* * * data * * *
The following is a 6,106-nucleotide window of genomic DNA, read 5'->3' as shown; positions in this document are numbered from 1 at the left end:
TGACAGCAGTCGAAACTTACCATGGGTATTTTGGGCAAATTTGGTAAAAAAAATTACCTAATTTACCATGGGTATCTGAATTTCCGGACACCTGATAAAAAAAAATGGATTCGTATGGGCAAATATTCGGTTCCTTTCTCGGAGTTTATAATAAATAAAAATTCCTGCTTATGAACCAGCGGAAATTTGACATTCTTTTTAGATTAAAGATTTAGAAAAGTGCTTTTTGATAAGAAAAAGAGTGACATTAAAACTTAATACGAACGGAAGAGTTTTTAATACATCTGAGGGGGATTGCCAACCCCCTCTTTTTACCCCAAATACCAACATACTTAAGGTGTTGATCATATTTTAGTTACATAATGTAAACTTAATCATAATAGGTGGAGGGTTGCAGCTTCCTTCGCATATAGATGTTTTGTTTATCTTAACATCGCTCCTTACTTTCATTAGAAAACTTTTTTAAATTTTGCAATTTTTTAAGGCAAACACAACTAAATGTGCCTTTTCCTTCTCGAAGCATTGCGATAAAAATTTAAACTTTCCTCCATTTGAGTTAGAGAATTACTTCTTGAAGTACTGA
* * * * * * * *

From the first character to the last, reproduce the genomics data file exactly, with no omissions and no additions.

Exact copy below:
The following is a 6,106-nucleotide window of genomic DNA, read 5'->3' as shown; positions in this document are numbered from 1 at the left end:
TGACAGCAGTCGAAACTTACCATGGGTATTTTGGGCAAATTTGGTAAAAAAAATTACCTAATTTACCATGGGTATCTGAATTTCCGGACACCTGATAAAAAAAAATGGATTCGTATGGGCAAATATTCGGTTCCTTTCTCGGAGTTTATAATAAATAAAAATTCCTGCTTATGAACCAGCGGAAATTTGACATTCTTTTTAGATTAAAGATTTAGAAAAGTGCTTTTTGATAAGAAAAAGAGTGACATTAAAACTTAATACGAACGGAAGAGTTTTTAATACATCTGAGGGGGATTGCCAACCCCCTCTTTTTACCCCAAATACCAACATACTTAAGGTGTTGATCATATTTTAGTTACATAATGTAAACTTAATCATAATAGGTGGAGGGTTGCAGCTTCCTTCGCATATAGATGTTTTGTTTATCTTAACATCGCTCCTTACTTTCATTAGAAAACTTTTTTAAATTTTGCAATTTTTTAAGGCAAACACAACTAAATGTGCCTTTTCCTTCTCGAAGCATTGCGATAAAAATTTAAACTTTCCTCCATTTGAGTTAGAGAATTACTTCTTGAAGTACTGA